We set up another pitfall trap today in a forested part of the savanna which has water in the rainy season, but when we were there, most of it had dried up. There were lots of signs of hippos, which has become pretty common, and tons of little frogs. I can see one problem they will have with the road they want to put in, and that is hippos crossing at night.
The young frogs are interesting, they all have different patterns in their attempts to mimic the leaves so they do not get gobbled up. Oh and the first spot we checked for the traps had a huge black snake that zipped up a tree with no problem, so we moved on!
Today I felt bad for the frogs, which started a day earlier. The specimens that are collected are going to end up in a museum, in the U.S. and Gabon, which means they have to die. Yesterday, when photographing some tree frogs I felt sorry for them. It wasn’t that intense, but my brain began to wrap itself around the fact that this frog that I am photographing is going to die.
Today it hit me more, oddly enough with a big fat toad. It wasn’t elegant, or handsome, but it was huge and fat, I guess to me, the epitome of a toad. I think a good comparison to it would be deer with huge antlers: some people want to put their heads on the wall to showcase them, and others are happy to see them in the wild and that is it. Nature should be proud of this toad, and I know it is for science, but it is still a bummer that such a fine specimen has to end up in a museum. At the same time, you could say it is an ambassador for its species, so that perspective helps me be a little less dreary.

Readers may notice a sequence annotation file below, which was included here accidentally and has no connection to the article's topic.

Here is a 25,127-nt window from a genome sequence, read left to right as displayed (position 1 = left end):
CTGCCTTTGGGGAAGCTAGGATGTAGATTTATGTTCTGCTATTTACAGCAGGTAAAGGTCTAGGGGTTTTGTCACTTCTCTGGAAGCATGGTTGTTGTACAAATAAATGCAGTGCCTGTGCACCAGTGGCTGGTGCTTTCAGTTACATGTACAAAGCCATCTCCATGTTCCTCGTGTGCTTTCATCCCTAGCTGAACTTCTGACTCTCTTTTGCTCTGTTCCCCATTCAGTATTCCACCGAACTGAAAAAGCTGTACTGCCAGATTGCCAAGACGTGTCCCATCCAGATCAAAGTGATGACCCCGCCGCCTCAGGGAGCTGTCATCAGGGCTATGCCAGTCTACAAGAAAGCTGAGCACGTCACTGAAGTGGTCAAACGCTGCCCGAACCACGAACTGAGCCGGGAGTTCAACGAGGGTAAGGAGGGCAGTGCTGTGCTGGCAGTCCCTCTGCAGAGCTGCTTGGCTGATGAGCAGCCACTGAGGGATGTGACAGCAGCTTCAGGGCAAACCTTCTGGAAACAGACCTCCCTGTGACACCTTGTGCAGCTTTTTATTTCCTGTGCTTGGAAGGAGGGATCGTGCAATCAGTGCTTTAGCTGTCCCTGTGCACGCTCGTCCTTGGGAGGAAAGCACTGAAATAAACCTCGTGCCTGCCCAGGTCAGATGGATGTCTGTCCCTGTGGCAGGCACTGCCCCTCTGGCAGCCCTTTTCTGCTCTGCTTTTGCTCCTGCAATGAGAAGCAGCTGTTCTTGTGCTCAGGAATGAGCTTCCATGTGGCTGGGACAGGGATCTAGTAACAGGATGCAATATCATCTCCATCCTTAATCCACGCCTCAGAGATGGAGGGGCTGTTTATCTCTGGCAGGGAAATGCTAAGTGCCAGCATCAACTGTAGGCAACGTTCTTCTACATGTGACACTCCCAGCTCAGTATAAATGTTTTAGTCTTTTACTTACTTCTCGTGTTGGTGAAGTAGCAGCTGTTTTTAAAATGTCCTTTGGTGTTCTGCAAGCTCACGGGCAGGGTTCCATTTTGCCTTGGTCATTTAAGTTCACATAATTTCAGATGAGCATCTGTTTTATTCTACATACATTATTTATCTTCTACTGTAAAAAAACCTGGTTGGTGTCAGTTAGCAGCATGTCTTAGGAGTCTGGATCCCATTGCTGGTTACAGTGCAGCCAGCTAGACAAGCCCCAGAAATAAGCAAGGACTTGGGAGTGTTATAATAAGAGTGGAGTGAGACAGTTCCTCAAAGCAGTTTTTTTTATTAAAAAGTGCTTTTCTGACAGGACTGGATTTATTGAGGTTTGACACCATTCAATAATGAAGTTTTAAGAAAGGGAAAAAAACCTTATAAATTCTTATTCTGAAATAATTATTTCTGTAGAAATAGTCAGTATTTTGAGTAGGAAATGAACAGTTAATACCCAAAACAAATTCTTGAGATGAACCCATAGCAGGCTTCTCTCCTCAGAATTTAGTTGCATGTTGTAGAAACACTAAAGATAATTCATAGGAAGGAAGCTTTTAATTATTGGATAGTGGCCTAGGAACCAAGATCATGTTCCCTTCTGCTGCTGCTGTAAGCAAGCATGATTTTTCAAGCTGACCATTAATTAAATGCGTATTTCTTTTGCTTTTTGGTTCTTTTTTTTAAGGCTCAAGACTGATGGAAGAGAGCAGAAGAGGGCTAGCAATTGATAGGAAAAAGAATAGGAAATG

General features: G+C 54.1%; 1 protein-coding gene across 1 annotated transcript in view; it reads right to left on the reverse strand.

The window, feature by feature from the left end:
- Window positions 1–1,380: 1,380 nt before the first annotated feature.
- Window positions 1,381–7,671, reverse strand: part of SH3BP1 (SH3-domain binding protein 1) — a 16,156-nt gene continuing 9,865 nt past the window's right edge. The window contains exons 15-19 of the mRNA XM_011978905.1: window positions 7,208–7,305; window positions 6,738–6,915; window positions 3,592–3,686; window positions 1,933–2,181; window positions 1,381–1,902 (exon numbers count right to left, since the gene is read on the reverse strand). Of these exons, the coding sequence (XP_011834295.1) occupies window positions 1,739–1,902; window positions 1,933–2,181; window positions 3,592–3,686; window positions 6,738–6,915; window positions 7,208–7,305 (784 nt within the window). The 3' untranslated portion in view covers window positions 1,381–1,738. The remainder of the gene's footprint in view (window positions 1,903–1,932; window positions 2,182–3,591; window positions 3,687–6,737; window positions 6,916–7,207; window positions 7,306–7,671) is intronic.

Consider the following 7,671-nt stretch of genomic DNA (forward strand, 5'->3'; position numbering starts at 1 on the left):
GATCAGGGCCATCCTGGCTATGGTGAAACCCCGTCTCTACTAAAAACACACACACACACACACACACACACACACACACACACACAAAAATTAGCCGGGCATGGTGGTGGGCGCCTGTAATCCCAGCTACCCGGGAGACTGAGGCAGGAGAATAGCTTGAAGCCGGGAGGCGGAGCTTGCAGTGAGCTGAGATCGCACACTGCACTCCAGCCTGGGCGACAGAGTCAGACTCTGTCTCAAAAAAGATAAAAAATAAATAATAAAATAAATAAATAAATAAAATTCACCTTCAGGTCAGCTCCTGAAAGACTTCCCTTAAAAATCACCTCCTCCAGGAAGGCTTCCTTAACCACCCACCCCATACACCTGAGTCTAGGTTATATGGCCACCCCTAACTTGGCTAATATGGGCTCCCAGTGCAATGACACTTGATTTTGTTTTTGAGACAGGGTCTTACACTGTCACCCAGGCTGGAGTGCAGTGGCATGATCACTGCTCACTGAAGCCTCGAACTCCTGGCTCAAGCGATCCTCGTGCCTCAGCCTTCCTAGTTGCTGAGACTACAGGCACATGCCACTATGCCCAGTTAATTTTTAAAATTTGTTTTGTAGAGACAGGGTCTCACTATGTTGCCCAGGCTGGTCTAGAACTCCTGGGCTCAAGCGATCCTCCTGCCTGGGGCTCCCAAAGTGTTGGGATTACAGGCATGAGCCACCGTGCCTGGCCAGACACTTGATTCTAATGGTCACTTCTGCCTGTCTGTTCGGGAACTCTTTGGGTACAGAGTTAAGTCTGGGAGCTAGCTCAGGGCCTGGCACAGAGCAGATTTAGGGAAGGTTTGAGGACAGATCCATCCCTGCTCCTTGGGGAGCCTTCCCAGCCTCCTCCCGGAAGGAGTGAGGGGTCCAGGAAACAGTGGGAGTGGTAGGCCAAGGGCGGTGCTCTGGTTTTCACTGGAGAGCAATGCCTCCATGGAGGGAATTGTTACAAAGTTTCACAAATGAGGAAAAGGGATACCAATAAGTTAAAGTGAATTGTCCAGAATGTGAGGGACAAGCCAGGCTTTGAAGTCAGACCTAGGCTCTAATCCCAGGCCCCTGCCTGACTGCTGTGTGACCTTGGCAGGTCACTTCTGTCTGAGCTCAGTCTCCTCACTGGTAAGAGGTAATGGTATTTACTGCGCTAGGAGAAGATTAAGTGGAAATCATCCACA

I worked with the amphibian team today while they took out one set of amphibians traps and then set them up in another spot, with the help of the two drivers and sous-chef. It’s a lot of work, so the team needed the help. A plastic line is used as a wall to corral the amphibians into buckets in the ground. It was fun to shoot, and the team is pretty happy-go-lucky, but everyone was exhausted at the end, and hungry.
The spot was a nice one, it looked like primary forest with some huge trees, and a swampy area in the middle. There were tons of juvenile frogs, but we did not see any adults. There was also signs of hippo, buffalo, and elephants, so it’s a good spot to remember for the future…
There was a beautiful sunrise this morning as a result of the lingering mist that had previously limited our sight to a mere 10 meters.
Today I photographed whatever I could within walking distance around camp. I wanted to shoot the flowers I had seen in the beginning with Alfonso and Tobi. Macro work is one of my favorite types of photography. Whenever you stop and look around there are always small plants and insects to photograph.
Yve and I are going through the live fish photos, identifying the species and putting in the metadata.
The pretty fishing spot we had visited from just a week ago is already drying up. Antoine and Jean Claude caught a ton of cephalus micro in the spot because it had nowhere to hide. It was good to find it, as we did not have a live photo of that species. Though Yve said they are hard to keep alive and I see why. They are definitely finicky and did not like the fish tank at all. I’ve started to accept some of the species are either not photogenic, or uncooperative (which is understandable), and you cannot tell until which kind they are until you throw them into the studio.
We’ve ended up with only 3 species of killifish as far as we know, yet the color variations can be huge, reds, blues, and whites.